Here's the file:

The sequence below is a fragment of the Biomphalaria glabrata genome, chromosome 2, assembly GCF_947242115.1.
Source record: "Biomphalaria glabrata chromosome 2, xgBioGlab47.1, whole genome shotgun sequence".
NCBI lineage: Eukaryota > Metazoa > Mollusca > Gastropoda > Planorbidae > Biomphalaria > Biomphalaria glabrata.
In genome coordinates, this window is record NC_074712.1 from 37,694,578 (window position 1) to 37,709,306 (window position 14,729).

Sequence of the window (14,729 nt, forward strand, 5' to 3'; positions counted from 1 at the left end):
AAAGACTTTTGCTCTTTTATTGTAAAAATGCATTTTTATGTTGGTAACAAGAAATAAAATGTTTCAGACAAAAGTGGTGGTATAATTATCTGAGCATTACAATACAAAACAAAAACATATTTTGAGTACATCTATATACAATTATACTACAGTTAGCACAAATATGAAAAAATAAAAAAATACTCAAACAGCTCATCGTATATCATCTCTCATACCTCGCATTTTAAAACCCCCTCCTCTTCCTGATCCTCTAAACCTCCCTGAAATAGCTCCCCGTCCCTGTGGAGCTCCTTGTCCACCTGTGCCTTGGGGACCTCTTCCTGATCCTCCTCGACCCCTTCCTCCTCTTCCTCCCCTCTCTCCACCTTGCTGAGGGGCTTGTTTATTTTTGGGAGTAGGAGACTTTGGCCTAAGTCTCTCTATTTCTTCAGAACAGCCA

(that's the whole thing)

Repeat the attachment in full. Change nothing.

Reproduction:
The sequence below is a fragment of the Biomphalaria glabrata genome, chromosome 2, assembly GCF_947242115.1.
Source record: "Biomphalaria glabrata chromosome 2, xgBioGlab47.1, whole genome shotgun sequence".
NCBI lineage: Eukaryota > Metazoa > Mollusca > Gastropoda > Planorbidae > Biomphalaria > Biomphalaria glabrata.
In genome coordinates, this window is record NC_074712.1 from 37,694,578 (window position 1) to 37,709,306 (window position 14,729).

Sequence of the window (14,729 nt, forward strand, 5' to 3'; positions counted from 1 at the left end):
AAAGACTTTTGCTCTTTTATTGTAAAAATGCATTTTTATGTTGGTAACAAGAAATAAAATGTTTCAGACAAAAGTGGTGGTATAATTATCTGAGCATTACAATACAAAACAAAAACATATTTTGAGTACATCTATATACAATTATACTACAGTTAGCACAAATATGAAAAAATAAAAAAATACTCAAACAGCTCATCGTATATCATCTCTCATACCTCGCATTTTAAAACCCCCTCCTCTTCCTGATCCTCTAAACCTCCCTGAAATAGCTCCCCGTCCCTGTGGAGCTCCTTGTCCACCTGTGCCTTGGGGACCTCTTCCTGATCCTCCTCGACCCCTTCCTCCTCTTCCTCCCCTCTCTCCACCTTGCTGAGGGGCTTGTTTATTTTTGGGAGTAGGAGACTTTGGCCTAAGTCTCTCTATTTCTTCAGAACAGCCA